The Teaching Styles of the Apology of Plato an the Gospel of Luke

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Socrates and Luke are both considered to be great educators. They have both influenced countless people with their teachings. However, comparing the two is slightly strange since Socrates is the subject of the story, which is told by Plato, and Luke is the teller of the story of Jesus. A comparison can be made between the two as Socrates is a great teacher while Plato is mostly silent and Luke, while not overly prevalent in the his story can be compared to other accounts of the story of Jesus among which his by far the most didactic. But when you are comparing the two you must keep in mind that you are in actuality comparing four and also that while the story teller is supposed to only be telling you what he saw, he is also telling his …show more content…
Apparently a friend of his went to the oracle at Delphi and asked if any man was wiser than Socrates to which the oracle replied that indeed, “no one was wiser.” (Plato 21a) Therefore Socrates reasons that he is on a mission from the god, as he calls it, to refute this claim. All the actions that he committed which were considered to be treasonous were therefore demanded by the god, and Socrates had no choice but to comply. This kind or reasoning cannot be argued with since it is backed by a god and consequently it is not. Meletus, Socrates’ accuser never says a word in rebuttal, or at least Plato never mentions it if he does. Meletus’ only role for the entirety of the apology is to briefly answer Socrates’ questions just in whatever way is most convenient for Socrates’ argument, thus reducing him to little more than a literary device.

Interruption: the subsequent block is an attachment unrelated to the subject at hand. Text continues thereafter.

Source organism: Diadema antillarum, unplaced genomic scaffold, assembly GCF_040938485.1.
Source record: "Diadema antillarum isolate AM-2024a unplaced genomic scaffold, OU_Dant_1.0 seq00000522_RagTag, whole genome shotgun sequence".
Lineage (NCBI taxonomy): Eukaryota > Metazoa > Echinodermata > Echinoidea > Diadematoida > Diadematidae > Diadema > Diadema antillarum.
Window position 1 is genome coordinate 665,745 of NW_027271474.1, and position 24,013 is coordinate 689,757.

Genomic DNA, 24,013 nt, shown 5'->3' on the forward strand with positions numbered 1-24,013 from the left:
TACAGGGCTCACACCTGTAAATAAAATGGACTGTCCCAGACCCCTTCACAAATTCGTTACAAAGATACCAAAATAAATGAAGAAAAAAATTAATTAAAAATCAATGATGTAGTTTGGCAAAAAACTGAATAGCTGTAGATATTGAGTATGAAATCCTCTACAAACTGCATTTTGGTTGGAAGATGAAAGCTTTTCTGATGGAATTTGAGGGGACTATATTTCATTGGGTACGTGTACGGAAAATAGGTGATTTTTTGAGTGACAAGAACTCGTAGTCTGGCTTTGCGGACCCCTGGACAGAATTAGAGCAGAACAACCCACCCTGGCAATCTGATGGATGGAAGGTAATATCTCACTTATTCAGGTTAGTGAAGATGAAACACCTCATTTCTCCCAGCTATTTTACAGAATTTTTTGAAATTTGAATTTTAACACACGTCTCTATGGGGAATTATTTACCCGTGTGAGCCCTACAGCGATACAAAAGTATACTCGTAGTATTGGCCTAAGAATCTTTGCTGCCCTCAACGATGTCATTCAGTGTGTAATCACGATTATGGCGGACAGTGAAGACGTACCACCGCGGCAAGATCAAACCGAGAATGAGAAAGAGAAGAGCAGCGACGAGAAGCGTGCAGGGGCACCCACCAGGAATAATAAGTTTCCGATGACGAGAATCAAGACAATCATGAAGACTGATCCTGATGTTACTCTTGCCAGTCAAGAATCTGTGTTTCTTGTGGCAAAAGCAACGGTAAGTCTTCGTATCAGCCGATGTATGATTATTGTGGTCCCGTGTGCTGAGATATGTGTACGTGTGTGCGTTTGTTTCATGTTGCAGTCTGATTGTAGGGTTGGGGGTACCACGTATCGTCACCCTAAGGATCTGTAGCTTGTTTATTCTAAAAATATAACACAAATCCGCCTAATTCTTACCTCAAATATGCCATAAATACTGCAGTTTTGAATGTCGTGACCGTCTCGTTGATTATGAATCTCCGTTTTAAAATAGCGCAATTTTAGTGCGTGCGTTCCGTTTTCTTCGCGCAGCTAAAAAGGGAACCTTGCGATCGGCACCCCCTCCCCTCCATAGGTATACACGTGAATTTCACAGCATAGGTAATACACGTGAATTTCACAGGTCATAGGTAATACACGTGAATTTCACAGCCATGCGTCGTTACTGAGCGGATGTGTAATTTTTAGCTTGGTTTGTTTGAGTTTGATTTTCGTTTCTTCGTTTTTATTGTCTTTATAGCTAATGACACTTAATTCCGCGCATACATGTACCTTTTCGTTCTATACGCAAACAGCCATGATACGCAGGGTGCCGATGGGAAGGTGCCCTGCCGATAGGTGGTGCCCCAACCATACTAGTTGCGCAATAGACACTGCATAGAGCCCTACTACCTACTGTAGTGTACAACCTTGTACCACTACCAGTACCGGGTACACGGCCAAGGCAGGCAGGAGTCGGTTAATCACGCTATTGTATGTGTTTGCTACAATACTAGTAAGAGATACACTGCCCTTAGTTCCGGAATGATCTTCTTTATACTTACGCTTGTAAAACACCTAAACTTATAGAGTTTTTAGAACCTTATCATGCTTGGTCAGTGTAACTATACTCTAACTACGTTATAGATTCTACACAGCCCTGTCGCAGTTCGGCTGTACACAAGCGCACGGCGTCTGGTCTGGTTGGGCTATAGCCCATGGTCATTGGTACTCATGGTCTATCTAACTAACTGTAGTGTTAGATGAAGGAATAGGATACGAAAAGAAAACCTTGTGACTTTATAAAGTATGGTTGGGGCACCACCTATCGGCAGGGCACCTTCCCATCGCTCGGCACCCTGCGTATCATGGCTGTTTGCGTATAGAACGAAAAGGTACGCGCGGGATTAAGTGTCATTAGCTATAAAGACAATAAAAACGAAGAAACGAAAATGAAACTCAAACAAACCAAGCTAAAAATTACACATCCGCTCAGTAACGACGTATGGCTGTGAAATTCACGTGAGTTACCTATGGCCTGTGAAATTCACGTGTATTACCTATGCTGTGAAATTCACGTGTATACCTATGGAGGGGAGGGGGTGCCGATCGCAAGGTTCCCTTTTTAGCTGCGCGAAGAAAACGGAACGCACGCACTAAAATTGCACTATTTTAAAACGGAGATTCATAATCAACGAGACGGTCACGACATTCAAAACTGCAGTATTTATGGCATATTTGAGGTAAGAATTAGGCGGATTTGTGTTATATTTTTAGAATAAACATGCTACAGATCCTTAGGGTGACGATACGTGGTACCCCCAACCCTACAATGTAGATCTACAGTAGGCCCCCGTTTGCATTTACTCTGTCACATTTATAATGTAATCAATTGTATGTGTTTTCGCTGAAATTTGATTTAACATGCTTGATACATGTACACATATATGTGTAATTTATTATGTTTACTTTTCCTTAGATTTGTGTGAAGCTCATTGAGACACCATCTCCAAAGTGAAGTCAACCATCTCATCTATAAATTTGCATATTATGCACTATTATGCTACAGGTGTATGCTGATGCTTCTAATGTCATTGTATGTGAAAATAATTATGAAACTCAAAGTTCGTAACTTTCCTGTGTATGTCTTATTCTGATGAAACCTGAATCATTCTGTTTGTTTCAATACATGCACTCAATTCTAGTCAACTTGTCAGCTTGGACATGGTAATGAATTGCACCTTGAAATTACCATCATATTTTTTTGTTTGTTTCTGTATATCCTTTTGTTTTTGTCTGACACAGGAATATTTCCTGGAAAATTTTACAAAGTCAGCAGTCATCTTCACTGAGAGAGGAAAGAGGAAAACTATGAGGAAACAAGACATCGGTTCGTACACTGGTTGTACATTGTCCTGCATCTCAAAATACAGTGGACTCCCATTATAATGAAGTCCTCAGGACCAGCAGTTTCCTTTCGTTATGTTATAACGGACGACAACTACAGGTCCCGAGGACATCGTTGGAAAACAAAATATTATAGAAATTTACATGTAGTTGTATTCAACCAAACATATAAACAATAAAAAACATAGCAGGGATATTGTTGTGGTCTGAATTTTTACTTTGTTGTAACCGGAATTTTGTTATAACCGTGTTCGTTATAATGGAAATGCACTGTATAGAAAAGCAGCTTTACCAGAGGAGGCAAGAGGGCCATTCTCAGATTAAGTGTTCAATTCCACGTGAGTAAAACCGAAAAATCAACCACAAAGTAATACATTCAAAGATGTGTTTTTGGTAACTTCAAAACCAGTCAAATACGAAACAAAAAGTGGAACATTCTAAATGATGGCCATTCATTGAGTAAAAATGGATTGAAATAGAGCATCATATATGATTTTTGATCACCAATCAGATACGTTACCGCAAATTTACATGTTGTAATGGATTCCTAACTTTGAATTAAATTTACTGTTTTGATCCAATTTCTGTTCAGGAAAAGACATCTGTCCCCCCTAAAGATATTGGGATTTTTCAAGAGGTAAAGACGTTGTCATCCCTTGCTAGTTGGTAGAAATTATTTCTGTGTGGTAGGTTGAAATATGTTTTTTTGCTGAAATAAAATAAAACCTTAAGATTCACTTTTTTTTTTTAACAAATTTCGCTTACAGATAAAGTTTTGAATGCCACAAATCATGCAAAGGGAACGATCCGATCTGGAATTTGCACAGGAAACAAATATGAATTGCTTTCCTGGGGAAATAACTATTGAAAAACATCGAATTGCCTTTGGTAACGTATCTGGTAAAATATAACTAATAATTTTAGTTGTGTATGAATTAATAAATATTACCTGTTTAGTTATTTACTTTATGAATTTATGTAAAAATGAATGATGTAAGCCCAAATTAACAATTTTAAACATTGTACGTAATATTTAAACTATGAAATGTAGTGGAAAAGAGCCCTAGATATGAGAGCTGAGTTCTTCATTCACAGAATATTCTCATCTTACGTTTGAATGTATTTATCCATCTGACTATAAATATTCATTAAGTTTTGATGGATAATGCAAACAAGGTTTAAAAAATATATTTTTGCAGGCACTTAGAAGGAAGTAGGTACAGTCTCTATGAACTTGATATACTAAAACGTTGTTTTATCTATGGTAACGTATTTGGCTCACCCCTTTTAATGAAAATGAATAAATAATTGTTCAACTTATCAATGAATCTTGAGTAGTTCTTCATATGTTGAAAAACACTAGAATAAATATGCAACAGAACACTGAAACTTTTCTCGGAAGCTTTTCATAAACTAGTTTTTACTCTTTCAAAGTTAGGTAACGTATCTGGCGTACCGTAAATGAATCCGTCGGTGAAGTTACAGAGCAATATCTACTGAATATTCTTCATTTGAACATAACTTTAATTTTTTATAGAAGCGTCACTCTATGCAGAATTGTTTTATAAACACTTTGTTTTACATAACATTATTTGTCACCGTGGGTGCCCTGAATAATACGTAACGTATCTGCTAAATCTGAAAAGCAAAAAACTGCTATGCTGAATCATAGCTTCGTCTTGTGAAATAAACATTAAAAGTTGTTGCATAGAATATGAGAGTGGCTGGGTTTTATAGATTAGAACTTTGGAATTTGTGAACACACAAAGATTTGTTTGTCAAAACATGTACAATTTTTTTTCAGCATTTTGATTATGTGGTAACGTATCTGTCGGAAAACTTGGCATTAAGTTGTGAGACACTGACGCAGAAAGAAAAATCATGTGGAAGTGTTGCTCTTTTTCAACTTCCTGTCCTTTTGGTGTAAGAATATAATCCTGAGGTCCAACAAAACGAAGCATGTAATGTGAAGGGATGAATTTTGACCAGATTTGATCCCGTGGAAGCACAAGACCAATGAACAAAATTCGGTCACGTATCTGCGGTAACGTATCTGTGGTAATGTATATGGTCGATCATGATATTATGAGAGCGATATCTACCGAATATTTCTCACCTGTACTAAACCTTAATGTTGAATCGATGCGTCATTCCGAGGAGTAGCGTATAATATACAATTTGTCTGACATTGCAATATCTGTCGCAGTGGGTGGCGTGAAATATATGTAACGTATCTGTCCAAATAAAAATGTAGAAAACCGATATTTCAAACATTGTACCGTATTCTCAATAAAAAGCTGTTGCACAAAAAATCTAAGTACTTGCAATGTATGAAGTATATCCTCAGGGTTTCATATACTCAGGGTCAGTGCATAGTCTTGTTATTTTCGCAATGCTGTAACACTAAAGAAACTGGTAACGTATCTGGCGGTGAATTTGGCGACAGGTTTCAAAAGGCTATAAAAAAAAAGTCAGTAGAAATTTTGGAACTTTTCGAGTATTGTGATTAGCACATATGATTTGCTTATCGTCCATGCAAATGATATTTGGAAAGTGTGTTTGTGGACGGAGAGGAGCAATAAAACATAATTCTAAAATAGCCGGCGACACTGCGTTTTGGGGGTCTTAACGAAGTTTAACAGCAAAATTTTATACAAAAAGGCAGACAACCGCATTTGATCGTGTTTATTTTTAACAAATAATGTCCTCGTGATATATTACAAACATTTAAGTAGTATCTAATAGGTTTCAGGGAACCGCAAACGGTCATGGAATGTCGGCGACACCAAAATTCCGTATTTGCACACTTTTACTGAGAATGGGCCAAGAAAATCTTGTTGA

The teaching styles of Jesus and Socrates themselves as revealed by their appropriate biographers are themselves nearly identical. In chapter 17 of Luke Jesus teaches a lesson to the apostles saying,
Who among you would say to your slave, who has just come in from plowing or tending sheep in the field, ‘Come here at once and take your place at the table’? Would you not rather say to him, ‘Prepare supper for me, put on your apron and serve me while I eat and drink; later you may eat doing what was commanded? So you also, when you have done all that you were ordered to do, say, ‘We are worthless slaves; we

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